I hope you enjoyed this road trip over the past three weeks, including the extraordinary 1Zero6 Café review and the tour of Silver City, New Mexico. Here are today’s favorites from the Catwalk:
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Along the Catwalk Trail the hiker will find colorful placards explaining both the history and the geology of the area. The area in and around the Gila National Forest is home to not one, but rather four supervolcanoes. For more on these massive explosive calderas, see Supervolcano – Wikipedia.
I mentioned in previous articles in this series that the Catwalk started out as a support for a pipe carrying water for a lumber operation. And here’s what appears to be a remnant of that operation:
Just inside the Catwalk Recreation Area is a nice picnic ground, a great place to have a bite to eat following your hike:
This picnic area is just a short distance from the footbridge that crosses back over Whitewater Creek after your return hike:
But let’s get back to the Catwalk, which I’m sure is what interests most of you:
This treasure is just an absolutely wonderful way to spend a couple of hours.
Now for today’s gallery:
This hike along the Catwalk Trail offers absolutely stunning views and photo opportunities. New formations lurk around every corner, and current views change to reveal totally different perspectives and sights with a mere change of just a few short feet. Indeed, the following sight revealed itself to Ursula only through a break in the trees above:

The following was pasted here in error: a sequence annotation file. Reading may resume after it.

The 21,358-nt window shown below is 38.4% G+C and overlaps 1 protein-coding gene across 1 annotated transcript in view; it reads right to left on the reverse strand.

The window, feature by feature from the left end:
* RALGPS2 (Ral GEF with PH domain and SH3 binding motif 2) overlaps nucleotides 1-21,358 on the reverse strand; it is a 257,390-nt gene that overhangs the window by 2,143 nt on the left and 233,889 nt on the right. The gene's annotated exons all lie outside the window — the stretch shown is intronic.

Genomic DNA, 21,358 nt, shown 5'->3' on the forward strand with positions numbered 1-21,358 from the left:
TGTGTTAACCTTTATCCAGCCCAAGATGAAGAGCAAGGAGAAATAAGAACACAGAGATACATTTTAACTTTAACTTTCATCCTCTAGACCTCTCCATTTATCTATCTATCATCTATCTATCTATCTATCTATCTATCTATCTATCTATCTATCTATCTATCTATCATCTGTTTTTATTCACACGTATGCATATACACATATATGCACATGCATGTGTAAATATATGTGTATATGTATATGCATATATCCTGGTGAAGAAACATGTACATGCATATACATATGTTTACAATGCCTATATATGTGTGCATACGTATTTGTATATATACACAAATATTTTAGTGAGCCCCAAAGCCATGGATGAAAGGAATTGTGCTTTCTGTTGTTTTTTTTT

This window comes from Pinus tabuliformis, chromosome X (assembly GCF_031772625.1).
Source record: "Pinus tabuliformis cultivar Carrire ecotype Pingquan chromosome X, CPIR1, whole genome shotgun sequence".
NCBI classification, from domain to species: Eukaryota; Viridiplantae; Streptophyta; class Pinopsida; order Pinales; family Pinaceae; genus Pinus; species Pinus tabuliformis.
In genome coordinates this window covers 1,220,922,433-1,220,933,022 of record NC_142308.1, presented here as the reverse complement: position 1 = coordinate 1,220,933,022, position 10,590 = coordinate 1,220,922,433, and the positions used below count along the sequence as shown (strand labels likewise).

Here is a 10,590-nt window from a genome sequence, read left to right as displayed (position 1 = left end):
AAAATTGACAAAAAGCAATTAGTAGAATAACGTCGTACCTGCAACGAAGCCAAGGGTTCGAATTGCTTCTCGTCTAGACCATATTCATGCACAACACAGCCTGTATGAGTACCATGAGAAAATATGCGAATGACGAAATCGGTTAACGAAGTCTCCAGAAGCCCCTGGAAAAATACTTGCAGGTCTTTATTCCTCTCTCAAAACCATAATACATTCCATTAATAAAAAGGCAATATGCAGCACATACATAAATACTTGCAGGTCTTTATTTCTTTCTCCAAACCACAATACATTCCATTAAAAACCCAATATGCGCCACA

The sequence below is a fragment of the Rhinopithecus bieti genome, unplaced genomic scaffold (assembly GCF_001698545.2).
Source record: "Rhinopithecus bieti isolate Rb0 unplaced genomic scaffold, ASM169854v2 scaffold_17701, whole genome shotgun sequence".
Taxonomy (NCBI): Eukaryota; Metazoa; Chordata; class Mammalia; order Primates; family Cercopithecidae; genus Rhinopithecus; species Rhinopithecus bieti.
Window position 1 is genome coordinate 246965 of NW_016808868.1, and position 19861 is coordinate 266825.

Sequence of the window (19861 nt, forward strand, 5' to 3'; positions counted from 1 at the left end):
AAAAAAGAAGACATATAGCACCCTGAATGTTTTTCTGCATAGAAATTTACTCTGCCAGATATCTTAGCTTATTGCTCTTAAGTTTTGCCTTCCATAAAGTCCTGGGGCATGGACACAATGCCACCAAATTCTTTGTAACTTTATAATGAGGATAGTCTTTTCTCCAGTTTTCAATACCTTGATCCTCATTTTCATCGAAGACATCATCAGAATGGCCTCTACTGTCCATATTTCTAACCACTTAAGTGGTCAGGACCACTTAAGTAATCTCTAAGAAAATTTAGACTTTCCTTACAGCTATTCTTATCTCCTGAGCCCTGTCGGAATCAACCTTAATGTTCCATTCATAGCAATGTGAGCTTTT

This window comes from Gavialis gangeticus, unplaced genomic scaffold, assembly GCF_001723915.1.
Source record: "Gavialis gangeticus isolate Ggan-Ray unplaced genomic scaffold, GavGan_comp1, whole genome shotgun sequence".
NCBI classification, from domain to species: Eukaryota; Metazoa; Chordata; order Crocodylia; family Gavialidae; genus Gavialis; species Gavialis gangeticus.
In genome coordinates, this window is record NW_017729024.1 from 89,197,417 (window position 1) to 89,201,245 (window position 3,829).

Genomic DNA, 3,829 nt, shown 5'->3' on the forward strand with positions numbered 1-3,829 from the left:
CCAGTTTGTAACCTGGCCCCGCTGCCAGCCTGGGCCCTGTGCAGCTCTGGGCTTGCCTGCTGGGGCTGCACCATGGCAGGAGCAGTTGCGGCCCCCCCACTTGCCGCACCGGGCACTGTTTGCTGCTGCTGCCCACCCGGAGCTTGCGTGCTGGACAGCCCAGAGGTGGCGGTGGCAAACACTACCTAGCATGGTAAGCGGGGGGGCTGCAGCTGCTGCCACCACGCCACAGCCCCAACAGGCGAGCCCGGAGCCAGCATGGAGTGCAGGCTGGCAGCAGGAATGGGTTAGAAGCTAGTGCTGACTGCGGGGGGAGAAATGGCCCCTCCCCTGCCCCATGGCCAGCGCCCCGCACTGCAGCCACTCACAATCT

It’s definitely a good thing that the federal government recognized the Catwalk was something worthy of preservation. The efforts to convert the Catwalk from a support for a lumber operation waterline to a recreational hiking trail began as a Depression-era Civilian Conservation Corp (CCC) project way back in the 1930s.
Unfortunately, this early CCC effort focused on converting the existing wooden structure using the original supports rather than taking into account the vulnerability to the area’s floods and wildfires. Consequently, the Catwalk was destroyed several times over the intervening years. In 2013 the remnants of the Catwalk washed away in a massive flood, and for a while it looked as if the Catwalk would not be rebuilt.
Fortunately, cooler heads prevailed and funds were allocated to place new supports higher up the flood-prone canyon, and convert the trail from wood to metal. The new Catwalk reopened to the public on Memorial Day weekend of this year — 2016. Ursula had wanted to visit this area for years, and now that the trail reopened, this was the year.
The geology of this area is igneous, as you’ve probably surmised from the photos of the reddish rock formations and their rough texturing typical of magma.
It’s a dark and alien landscape dotted with contrasting sprinkles of green vegetation.
Beyond the canyon the landscape changes to something a bit more familiar, at least to those of us who live in the Desert Southwest.
Now for a little gallery of images. Click on any image below to enlarge and bring up today’s slide show of the Catwalk: